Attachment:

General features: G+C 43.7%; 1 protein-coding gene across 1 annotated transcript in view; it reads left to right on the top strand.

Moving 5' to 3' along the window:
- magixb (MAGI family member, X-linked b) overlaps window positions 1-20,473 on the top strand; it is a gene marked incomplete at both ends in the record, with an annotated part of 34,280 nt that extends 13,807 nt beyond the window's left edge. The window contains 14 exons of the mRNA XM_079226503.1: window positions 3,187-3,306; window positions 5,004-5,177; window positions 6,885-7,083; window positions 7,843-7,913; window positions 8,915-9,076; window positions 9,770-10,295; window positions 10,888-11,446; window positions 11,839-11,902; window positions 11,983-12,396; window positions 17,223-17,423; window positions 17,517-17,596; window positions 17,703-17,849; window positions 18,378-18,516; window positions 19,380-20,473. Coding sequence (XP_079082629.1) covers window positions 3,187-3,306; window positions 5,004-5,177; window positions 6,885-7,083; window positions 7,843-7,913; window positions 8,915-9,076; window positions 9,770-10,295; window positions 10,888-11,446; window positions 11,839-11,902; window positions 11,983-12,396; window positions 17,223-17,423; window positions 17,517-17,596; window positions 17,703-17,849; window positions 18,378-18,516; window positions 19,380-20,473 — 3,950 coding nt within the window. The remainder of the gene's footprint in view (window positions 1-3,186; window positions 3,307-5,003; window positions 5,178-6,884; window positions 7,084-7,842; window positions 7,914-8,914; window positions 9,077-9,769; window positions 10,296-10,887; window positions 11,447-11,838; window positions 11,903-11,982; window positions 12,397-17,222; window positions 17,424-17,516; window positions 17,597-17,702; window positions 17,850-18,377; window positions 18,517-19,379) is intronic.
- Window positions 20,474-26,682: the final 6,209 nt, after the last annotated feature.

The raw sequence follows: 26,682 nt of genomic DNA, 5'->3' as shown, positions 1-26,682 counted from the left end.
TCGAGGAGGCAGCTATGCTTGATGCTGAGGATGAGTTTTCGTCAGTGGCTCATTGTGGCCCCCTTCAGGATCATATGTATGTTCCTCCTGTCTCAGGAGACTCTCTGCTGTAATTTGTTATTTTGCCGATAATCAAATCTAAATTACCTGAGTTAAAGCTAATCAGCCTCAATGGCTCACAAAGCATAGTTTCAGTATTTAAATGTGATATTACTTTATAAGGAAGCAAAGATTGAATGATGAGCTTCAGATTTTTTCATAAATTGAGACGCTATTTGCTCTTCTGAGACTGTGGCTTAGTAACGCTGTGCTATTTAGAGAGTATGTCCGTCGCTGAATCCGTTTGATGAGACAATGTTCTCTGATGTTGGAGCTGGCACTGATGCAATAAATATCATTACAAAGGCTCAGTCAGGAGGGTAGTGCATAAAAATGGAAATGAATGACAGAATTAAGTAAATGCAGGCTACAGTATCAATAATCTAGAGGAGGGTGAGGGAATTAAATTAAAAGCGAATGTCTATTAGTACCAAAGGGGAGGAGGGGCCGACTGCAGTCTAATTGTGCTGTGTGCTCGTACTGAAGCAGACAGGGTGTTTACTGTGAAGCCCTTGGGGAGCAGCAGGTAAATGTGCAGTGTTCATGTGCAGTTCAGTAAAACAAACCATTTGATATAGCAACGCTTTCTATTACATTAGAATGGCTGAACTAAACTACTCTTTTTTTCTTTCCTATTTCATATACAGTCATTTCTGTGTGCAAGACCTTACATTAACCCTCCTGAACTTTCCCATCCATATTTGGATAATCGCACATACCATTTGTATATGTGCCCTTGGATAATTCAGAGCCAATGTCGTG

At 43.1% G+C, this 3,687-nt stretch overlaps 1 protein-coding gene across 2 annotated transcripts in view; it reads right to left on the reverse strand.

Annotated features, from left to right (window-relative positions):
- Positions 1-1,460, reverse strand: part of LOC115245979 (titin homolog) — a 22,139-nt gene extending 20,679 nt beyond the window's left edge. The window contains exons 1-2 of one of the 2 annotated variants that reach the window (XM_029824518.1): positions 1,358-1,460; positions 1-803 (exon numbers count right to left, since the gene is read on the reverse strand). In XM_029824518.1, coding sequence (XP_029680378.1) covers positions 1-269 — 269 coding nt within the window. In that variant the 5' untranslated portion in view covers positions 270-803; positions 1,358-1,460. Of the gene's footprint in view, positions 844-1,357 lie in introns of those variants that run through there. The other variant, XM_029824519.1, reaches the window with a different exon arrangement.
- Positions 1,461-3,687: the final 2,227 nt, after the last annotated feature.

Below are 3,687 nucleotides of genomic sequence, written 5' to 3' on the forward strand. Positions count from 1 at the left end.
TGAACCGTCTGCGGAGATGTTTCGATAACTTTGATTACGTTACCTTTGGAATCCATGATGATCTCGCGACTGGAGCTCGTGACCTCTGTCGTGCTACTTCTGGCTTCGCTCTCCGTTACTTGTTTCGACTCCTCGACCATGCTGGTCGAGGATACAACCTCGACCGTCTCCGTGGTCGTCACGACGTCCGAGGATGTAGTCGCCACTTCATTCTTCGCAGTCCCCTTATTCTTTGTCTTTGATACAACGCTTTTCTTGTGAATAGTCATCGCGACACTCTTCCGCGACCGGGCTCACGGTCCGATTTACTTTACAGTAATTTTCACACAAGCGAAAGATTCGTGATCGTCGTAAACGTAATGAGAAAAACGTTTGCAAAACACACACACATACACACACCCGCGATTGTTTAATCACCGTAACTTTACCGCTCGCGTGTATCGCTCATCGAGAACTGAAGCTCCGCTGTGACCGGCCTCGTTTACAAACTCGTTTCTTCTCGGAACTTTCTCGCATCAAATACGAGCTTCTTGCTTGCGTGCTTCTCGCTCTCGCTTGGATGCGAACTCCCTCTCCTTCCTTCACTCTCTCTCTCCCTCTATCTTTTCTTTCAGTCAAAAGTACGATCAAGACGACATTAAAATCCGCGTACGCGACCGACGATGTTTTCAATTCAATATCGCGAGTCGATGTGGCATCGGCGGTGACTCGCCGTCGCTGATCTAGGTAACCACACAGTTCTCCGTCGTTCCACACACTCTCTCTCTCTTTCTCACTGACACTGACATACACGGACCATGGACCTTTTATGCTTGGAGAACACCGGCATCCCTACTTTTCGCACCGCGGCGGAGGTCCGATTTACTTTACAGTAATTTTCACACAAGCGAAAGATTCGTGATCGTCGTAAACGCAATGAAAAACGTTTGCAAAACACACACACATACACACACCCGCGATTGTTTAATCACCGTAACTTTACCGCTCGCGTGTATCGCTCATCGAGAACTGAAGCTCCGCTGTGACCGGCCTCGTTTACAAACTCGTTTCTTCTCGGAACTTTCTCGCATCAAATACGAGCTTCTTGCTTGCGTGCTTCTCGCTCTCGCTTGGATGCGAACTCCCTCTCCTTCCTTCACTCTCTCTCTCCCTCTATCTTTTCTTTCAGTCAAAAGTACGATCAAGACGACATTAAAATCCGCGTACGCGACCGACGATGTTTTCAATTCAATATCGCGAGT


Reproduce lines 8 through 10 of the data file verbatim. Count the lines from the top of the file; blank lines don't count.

Annotated features, from left to right (window-relative positions):
- Positions 1-1,460, reverse strand: part of LOC115245979 (titin homolog) — a 22,139-nt gene extending 20,679 nt beyond the window's left edge. The window contains exons 1-2 of one of the 2 annotated variants that reach the window (XM_029824518.1): positions 1,358-1,460; positions 1-803 (exon numbers count right to left, since the gene is read on the reverse strand). In XM_029824518.1, coding sequence (XP_029680378.1) covers positions 1-269 — 269 coding nt within the window. In that variant the 5' untranslated portion in view covers positions 270-803; positions 1,358-1,460. Of the gene's footprint in view, positions 844-1,357 lie in introns of those variants that run through there. The other variant, XM_029824519.1, reaches the window with a different exon arrangement.
- Positions 1,461-3,687: the final 2,227 nt, after the last annotated feature.